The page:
From 6 December 2018, new rules require us to provide a range of prices for certain services.
At LCS, we are well known for:
The quality of our work and our reputation for solving complex issues which often require innovative solutions; and
The attention of partners to client matters.
We strive for excellence in our work and as such, we are not likely to be the cheapest law firm in relation to the services we provide, but we are also not the most expensive.
The new rules require us to provide you with a range of prices and linked information, including hourly rates, for our tribunal work for employers and employees in relation to wrongful and unfair dismissal claims and immigration applications.
Our hourly rates range between £250 - 400 per hour excluding VAT (which is 20%). The quotes below are based on an hourly rate of £400 per hour excluding VAT.
The details are available at the below links.
Unfair or wrongful dismissal claims
The costs below are indicative and all exclude VAT. This information is not to be treated as a quote or estimate specific to your matter. If you would like to instruct us, please get in touch, and we will be able to provide tailored cost information for you.
Unfair or wrongful dismissal claims
We are experienced in all types of Employment Tribunal claims, from straightforward unfair and wrongful dismissal claims (for which price indications are below) to complex, high-value discrimination and whistleblowing claims.
The likely range of costs (excluding VAT) below relates to the work we undertake representing employers or employees in the context of claims for unfair dismissal and/ or wrongful dismissal.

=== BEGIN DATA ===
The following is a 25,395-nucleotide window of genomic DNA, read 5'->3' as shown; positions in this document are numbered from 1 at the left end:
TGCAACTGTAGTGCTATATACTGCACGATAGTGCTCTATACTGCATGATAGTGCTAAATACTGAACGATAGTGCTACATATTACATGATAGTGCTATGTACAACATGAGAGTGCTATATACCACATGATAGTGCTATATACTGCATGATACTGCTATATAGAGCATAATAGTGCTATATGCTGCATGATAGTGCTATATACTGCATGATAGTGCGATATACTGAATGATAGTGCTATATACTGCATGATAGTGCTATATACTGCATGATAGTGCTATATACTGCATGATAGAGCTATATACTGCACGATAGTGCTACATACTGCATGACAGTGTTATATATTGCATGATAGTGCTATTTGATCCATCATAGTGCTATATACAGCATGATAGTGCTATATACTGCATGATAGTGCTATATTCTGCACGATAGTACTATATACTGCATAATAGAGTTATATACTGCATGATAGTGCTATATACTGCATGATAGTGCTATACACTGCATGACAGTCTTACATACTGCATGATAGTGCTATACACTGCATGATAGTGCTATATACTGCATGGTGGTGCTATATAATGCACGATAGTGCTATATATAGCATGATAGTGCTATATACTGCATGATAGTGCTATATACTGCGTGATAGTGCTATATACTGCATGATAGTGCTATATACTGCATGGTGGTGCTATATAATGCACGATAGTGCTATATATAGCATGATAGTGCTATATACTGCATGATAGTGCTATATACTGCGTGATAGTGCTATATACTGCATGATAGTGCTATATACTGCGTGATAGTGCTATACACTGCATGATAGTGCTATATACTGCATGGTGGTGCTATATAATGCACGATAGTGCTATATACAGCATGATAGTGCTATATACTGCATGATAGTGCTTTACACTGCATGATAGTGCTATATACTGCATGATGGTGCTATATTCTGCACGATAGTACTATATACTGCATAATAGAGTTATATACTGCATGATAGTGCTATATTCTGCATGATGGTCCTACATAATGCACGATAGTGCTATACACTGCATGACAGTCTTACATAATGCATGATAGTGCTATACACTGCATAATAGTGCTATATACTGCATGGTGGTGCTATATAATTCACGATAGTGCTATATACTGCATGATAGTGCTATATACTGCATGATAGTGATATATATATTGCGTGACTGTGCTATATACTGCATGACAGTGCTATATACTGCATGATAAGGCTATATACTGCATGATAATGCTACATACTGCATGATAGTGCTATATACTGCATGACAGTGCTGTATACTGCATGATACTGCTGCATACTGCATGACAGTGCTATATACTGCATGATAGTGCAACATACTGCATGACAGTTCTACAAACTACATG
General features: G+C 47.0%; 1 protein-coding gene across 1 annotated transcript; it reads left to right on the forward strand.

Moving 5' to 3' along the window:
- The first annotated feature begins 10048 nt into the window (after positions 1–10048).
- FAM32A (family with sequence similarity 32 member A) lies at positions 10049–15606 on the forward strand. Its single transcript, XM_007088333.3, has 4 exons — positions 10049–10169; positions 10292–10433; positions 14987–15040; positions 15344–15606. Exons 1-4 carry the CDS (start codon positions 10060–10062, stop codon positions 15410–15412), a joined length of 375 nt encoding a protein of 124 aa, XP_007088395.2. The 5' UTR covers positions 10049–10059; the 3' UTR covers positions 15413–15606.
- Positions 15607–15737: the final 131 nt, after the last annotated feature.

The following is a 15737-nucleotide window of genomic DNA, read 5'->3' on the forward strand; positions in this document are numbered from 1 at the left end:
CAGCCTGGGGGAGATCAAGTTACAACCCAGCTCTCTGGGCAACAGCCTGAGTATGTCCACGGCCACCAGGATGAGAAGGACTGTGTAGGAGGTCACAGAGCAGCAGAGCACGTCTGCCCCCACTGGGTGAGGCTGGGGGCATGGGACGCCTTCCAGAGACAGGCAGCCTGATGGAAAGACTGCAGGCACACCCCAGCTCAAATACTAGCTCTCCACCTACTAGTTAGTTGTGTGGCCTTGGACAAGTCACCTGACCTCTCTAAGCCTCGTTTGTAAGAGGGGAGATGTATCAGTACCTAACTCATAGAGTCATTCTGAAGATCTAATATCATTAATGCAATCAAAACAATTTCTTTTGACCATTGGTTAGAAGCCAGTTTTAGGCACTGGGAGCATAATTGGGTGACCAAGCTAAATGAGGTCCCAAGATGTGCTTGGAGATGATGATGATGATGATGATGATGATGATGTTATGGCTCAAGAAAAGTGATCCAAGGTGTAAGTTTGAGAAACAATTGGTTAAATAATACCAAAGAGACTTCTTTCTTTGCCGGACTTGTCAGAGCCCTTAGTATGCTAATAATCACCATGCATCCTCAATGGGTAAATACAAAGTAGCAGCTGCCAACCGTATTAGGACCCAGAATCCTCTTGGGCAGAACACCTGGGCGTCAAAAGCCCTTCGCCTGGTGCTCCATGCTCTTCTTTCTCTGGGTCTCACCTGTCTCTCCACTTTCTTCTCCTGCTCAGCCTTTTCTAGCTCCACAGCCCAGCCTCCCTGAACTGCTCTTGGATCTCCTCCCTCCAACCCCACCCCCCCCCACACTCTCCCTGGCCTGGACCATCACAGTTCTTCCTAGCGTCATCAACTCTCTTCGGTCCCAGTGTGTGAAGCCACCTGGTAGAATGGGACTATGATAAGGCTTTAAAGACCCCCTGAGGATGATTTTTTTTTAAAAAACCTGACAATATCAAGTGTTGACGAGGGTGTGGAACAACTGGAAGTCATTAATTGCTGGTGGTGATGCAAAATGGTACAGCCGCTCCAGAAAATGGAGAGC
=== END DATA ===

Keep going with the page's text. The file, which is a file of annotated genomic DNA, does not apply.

We also highlight the factors which are likely to result in the case falling into the high complexity category and so incurring fees at the higher end of the range or, in the case of work which goes beyond unfair or wrongful dismissal claim work, falling outside the ranges provided.
Simple case - £10,000 to £30,000
Medium complexity case - £25,000 to £50,000
High complexity case - £30,000 - £100,000
The factors that tend to make a case more complex and therefore more expensive include:
the facts of the case;
the number of documents to be considered at the outset to determine the merits of the case;
there being a large number of witnesses;
the nature and extent of the disclosure process (involving each party searching for, listing and disclosing to the other party/ies every document that is relevant to the claim) entailing a large volume of documents and / or documents in multiple formats or from multiple sources (e.g. paper and computer records, telephone logs and emails);
it being necessary to submit applications to amend claims or to respond to applications to amend claims;
defending claims that are brought by litigants in person (i.e. someone who does not have their own legal representation);
making or defending a costs application;
making or defending applications before the Employment Tribunal about how the litigation is being conducted such as an application for further and better particulars (where, in acting for an employer, a claim form has provided insufficient detail of the allegations made) or for an unless order (an application for the other party’s claim or response to be struck out if it fails to comply with a specific order of the Tribunal);